Exercise and dementia

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Dementia is a medical condition that hits close to home for more and more people.  According to the World Health Organization, around 50 million people have dementia, and there are nearly 10 million new cases every year.  Chances are, it is affecting your life through those you know and care about.

In 1999 a group of scientists discovered that running caused new brain cells to form in mice (3).  Before this, it was believed we had a set number of brain cells at birth and it was not changeable.  This and other studies on exercise and the brain shifted our thinking about exercise beyond just the health of the body.    This started a cascade of studies that are providing more and more information about how exercise helps the brain in humans. The brain is now is know to respond to exercise much like a muscle -getting weaker with less exercise and stronger with regular exercise.

It has been shown through research that 35 percent of risk factors for developing dementia can be attributed to modifiable lifestyle choices, with exercise being a large portion of what we can control in our chances of getting dementia (4).

Although maintaining a healthy weight is part of that healthy lifestyle that helps prevent dementia, how you lose weight matters. In one study between three sets of people—individuals who lost weight through restrictive eating, people who lost weight through exercise, and a group that used a combination of the two—only the groups who had exercise as part of their weight loss regimen noted an improvement in brain function (2).

How exercise makes the difference in your brain is still not fully understood but it seems to improve brain function by:

  • Increasing the size of the hippocampus (the part of your brain responsible for memory and learning)
  • Increased BDNF (brain-derived neurotrophic factor), called fertilizer for the brain by John Ratey, MD because it is an important brain chemical in boosting memory and learning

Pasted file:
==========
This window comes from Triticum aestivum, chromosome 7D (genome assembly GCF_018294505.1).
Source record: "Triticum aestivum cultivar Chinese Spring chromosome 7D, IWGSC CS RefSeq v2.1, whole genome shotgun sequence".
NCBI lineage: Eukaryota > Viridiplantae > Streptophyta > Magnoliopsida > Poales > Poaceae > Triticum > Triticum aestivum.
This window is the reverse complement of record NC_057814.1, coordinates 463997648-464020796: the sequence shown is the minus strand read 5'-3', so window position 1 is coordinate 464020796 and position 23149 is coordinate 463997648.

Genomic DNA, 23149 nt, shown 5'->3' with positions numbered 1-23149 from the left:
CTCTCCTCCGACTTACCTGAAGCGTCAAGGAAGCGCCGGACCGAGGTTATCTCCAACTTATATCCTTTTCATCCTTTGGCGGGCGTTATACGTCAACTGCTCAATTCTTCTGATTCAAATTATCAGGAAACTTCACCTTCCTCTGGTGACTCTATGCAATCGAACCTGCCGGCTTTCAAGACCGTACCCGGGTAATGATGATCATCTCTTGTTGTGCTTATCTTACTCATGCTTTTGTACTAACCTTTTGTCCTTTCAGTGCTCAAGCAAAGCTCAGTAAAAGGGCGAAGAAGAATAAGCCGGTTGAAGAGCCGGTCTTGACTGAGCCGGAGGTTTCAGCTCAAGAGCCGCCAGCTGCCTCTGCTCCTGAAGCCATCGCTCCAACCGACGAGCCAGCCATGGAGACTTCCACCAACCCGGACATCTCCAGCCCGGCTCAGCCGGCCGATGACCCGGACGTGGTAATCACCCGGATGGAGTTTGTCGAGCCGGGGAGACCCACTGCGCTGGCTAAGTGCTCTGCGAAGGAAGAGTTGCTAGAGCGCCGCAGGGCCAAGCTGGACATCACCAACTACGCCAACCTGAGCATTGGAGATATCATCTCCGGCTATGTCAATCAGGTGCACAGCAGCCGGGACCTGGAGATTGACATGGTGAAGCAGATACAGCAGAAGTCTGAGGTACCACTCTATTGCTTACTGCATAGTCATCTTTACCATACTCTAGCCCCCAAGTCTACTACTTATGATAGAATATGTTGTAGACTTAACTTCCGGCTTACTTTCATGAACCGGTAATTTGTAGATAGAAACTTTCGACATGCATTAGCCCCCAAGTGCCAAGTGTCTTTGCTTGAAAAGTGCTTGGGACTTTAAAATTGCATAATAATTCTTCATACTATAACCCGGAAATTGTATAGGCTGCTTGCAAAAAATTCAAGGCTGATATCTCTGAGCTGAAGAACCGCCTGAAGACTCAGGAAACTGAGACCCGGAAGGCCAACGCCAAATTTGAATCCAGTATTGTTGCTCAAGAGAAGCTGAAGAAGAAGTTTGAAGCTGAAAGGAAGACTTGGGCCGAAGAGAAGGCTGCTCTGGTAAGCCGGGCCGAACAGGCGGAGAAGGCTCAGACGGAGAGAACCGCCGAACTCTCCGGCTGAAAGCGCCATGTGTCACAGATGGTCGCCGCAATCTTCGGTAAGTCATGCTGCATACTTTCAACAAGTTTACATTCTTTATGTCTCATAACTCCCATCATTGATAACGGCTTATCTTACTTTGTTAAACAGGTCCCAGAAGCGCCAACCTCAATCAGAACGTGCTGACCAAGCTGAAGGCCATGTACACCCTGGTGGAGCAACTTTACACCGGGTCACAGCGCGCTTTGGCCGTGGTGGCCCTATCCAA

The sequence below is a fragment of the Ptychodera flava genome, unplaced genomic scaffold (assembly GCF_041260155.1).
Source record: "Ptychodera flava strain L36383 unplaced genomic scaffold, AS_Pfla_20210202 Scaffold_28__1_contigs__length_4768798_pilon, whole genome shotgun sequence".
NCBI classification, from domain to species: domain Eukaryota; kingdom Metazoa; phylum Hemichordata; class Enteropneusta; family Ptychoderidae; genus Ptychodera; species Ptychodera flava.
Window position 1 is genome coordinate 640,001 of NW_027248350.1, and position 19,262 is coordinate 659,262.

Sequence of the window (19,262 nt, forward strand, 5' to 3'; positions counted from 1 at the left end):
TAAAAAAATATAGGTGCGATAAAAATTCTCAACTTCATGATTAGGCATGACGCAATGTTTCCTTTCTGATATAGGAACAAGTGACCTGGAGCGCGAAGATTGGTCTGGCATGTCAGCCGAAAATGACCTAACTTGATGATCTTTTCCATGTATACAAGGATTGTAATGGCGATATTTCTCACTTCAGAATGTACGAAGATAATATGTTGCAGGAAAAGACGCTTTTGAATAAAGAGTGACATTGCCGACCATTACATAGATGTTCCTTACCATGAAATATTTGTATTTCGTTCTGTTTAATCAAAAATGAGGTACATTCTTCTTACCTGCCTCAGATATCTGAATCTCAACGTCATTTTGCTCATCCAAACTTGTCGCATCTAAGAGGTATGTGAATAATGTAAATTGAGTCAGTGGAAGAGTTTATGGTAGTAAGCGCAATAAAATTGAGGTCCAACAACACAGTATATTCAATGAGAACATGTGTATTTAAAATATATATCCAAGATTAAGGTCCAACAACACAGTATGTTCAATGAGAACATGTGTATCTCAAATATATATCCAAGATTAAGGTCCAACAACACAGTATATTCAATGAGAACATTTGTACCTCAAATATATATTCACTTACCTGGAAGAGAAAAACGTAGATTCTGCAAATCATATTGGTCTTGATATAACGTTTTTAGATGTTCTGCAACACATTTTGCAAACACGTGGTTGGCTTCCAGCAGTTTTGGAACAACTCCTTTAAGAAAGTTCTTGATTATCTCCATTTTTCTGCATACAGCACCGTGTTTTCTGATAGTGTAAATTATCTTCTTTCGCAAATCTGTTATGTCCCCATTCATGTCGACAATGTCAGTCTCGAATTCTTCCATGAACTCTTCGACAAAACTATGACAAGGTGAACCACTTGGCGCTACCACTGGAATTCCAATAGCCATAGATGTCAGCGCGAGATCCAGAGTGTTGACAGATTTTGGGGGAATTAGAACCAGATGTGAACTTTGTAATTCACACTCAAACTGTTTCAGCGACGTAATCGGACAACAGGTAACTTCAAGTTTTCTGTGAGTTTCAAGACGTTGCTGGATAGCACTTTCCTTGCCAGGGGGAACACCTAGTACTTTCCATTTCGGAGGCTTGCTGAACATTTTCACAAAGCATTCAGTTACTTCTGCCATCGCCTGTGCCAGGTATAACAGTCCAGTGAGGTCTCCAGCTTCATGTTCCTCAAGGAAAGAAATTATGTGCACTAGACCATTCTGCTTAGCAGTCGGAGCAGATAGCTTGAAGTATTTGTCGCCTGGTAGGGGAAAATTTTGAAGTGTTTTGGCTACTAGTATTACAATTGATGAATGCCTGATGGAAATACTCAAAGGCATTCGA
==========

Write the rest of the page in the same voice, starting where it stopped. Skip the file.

• Increased blood flow to the brain

However, one factor that cannot be ignored when we talk about these brain benefits of exercise; the role stress plays in helping or limiting these brain benefits. Prolonged and unpredictable stress can interfere with brain cell growth, whereas mild stress (what we might call a “good challenge”), improves brain cell growth (3).  We need to then carefully plan exercise so it is not stress producing, but rather to be a good challenge for the body and brain. 

That means that the type, level and frequency of your exercise plan needs to be something you look forward to, not something that is boring or that is overwhelming. The place you choose to exercise in needs to help you feel confident, not self-conscious  Exercise needs to fit into your life rather than make your life fit around your exercise plan.  Finding that sweet spot takes careful planning, mindful awareness, and a good understanding about how much is enough exercise to get what you want from it.    This balance is not only possible, it is essential if you are going to use exercise to help your brain function at its best for your whole life. 

Keep Moving, Be Well,

Janet

 
 

1. Exercise and hippocampal neurogenesis: a dogma re-examined and lessons learned.  Patrick Z. Liu, BA and Robin Nusslock.  2018

2. Why Exercise Is Good for Your Brain. Mylea Charvat, Ph.D. January 2019

3. Adult neurogenesis and physical activity. José R. Alonso. January 2018

4. .Dementia prevention, intervention, and care. Commission in Lancet. July 2017

 

 

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by | August 13, 2019 · 7:46 pm

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